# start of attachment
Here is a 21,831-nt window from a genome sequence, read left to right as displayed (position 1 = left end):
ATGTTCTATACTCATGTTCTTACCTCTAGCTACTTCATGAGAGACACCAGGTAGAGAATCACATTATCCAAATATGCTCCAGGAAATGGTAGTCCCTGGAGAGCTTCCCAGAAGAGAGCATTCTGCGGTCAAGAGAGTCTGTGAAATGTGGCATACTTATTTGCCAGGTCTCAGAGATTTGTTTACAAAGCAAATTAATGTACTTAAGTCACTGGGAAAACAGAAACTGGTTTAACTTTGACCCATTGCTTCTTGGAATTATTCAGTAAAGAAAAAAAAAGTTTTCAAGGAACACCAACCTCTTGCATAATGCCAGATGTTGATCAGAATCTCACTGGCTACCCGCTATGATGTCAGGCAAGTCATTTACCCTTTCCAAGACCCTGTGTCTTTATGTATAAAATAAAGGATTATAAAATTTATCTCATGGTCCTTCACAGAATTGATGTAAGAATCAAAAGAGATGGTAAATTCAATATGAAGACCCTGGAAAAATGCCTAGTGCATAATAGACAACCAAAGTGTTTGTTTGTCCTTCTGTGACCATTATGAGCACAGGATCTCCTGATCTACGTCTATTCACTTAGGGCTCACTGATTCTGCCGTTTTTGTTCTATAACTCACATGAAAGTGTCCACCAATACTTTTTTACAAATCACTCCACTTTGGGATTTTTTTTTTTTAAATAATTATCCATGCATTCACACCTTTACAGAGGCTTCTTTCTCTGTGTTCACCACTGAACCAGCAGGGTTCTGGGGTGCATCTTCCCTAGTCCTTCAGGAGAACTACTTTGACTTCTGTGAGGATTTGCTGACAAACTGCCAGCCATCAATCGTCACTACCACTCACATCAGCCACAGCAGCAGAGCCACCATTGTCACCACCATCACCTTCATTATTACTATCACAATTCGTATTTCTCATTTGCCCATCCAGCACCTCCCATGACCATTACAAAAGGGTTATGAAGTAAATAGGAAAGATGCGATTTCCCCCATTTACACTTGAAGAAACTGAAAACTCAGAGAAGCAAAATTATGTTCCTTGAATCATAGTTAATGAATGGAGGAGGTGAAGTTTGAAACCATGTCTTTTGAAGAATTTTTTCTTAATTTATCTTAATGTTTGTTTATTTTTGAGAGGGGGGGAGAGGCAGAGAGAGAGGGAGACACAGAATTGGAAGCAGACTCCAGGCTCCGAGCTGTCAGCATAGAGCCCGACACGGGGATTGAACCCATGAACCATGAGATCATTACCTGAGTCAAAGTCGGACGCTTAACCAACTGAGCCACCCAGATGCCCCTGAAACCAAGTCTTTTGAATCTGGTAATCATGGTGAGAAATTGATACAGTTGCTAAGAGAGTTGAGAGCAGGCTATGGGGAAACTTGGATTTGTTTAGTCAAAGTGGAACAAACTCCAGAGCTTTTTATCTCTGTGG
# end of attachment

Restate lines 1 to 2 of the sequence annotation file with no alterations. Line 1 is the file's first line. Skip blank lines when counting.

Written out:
Here is a 21,831-nt window from a genome sequence, read left to right as displayed (position 1 = left end):
ATGTTCTATACTCATGTTCTTACCTCTAGCTACTTCATGAGAGACACCAGGTAGAGAATCACATTATCCAAATATGCTCCAGGAAATGGTAGTCCCTGGAGAGCTTCCCAGAAGAGAGCATTCTGCGGTCAAGAGAGTCTGTGAAATGTGGCATACTTATTTGCCAGGTCTCAGAGATTTGTTTACAAAGCAAATTAATGTACTTAAGTCACTGGGAAAACAGAAACTGGTTTAACTTTGACCCATTGCTTCTTGGAATTATTCAGTAAAGAAAAAAAAAGTTTTCAAGGAACACCAACCTCTTGCATAATGCCAGATGTTGATCAGAATCTCACTGGCTACCCGCTATGATGTCAGGCAAGTCATTTACCCTTTCCAAGACCCTGTGTCTTTATGTATAAAATAAAGGATTATAAAATTTATCTCATGGTCCTTCACAGAATTGATGTAAGAATCAAAAGAGATGGTAAATTCAATATGAAGACCCTGGAAAAATGCCTAGTGCATAATAGACAACCAAAGTGTTTGTTTGTCCTTCTGTGACCATTATGAGCACAGGATCTCCTGATCTACGTCTATTCACTTAGGGCTCACTGATTCTGCCGTTTTTGTTCTATAACTCACATGAAAGTGTCCACCAATACTTTTTTACAAATCACTCCACTTTGGGATTTTTTTTTTTTAAATAATTATCCATGCATTCACACCTTTACAGAGGCTTCTTTCTCTGTGTTCACCACTGAACCAGCAGGGTTCTGGGGTGCATCTTCCCTAGTCCTTCAGGAGAACTACTTTGACTTCTGTGAGGATTTGCTGACAAACTGCCAGCCATCAATCGTCACTACCACTCACATCAGCCACAGCAGCAGAGCCACCATTGTCACCACCATCACCTTCATTATTACTATCACAATTCGTATTTCTCATTTGCCCATCCAGCACCTCCCATGACCATTACAAAAGGGTTATGAAGTAAATAGGAAAGATGCGATTTCCCCCATTTACACTTGAAGAAACTGAAAACTCAGAGAAGCAAAATTATGTTCCTTGAATCATAGTTAATGAATGGAGGAGGTGAAGTTTGAAACCATGTCTTTTGAAGAATTTTTTCTTAATTTATCTTAATGTTTGTTTATTTTTGAGAGGGGGGGAGAGGCAGAGAGAGAGGGAGACACAGAATTGGAAGCAGACTCCAGGCTCCGAGCTGTCAGCATAGAGCCCGACACGGGGATTGAACCCATGAACCATGAGATCATTACCTGAGTCAAAGTCGGACGCTTAACCAACTGAGCCACCCAGATGCCCCTGAAACCAAGTCTTTTGAATCTGGTAATCATGGTGAGAAATTGATACAGTTGCTAAGAGAGTTGAGAGCAGGCTATGGGGAAACTTGGATTTGTTTAGTCAAAGTGGAACAAACTCCAGAGCTTTTTATCTCTGTGG